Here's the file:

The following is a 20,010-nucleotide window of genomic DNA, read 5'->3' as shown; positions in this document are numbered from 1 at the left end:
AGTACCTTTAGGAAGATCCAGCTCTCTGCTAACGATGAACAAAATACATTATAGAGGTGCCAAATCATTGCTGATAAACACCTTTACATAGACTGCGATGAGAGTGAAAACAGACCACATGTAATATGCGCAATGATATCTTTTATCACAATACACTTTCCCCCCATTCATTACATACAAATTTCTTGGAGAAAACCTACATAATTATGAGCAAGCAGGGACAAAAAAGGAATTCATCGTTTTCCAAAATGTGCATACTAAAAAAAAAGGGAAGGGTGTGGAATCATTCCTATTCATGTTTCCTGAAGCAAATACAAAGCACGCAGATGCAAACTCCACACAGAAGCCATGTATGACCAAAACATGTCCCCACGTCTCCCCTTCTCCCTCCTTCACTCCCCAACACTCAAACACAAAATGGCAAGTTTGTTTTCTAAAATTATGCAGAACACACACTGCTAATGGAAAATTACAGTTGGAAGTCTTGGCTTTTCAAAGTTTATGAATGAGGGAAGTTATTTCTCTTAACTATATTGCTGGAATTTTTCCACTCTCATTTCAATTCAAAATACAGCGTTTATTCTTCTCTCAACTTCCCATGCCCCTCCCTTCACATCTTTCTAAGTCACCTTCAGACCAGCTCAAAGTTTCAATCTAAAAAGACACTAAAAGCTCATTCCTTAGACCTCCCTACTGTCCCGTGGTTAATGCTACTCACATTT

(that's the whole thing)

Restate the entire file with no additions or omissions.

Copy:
The following is a 20,010-nucleotide window of genomic DNA, read 5'->3' as shown; positions in this document are numbered from 1 at the left end:
AGTACCTTTAGGAAGATCCAGCTCTCTGCTAACGATGAACAAAATACATTATAGAGGTGCCAAATCATTGCTGATAAACACCTTTACATAGACTGCGATGAGAGTGAAAACAGACCACATGTAATATGCGCAATGATATCTTTTATCACAATACACTTTCCCCCCATTCATTACATACAAATTTCTTGGAGAAAACCTACATAATTATGAGCAAGCAGGGACAAAAAAGGAATTCATCGTTTTCCAAAATGTGCATACTAAAAAAAAAGGGAAGGGTGTGGAATCATTCCTATTCATGTTTCCTGAAGCAAATACAAAGCACGCAGATGCAAACTCCACACAGAAGCCATGTATGACCAAAACATGTCCCCACGTCTCCCCTTCTCCCTCCTTCACTCCCCAACACTCAAACACAAAATGGCAAGTTTGTTTTCTAAAATTATGCAGAACACACACTGCTAATGGAAAATTACAGTTGGAAGTCTTGGCTTTTCAAAGTTTATGAATGAGGGAAGTTATTTCTCTTAACTATATTGCTGGAATTTTTCCACTCTCATTTCAATTCAAAATACAGCGTTTATTCTTCTCTCAACTTCCCATGCCCCTCCCTTCACATCTTTCTAAGTCACCTTCAGACCAGCTCAAAGTTTCAATCTAAAAAGACACTAAAAGCTCATTCCTTAGACCTCCCTACTGTCCCGTGGTTAATGCTACTCACATTT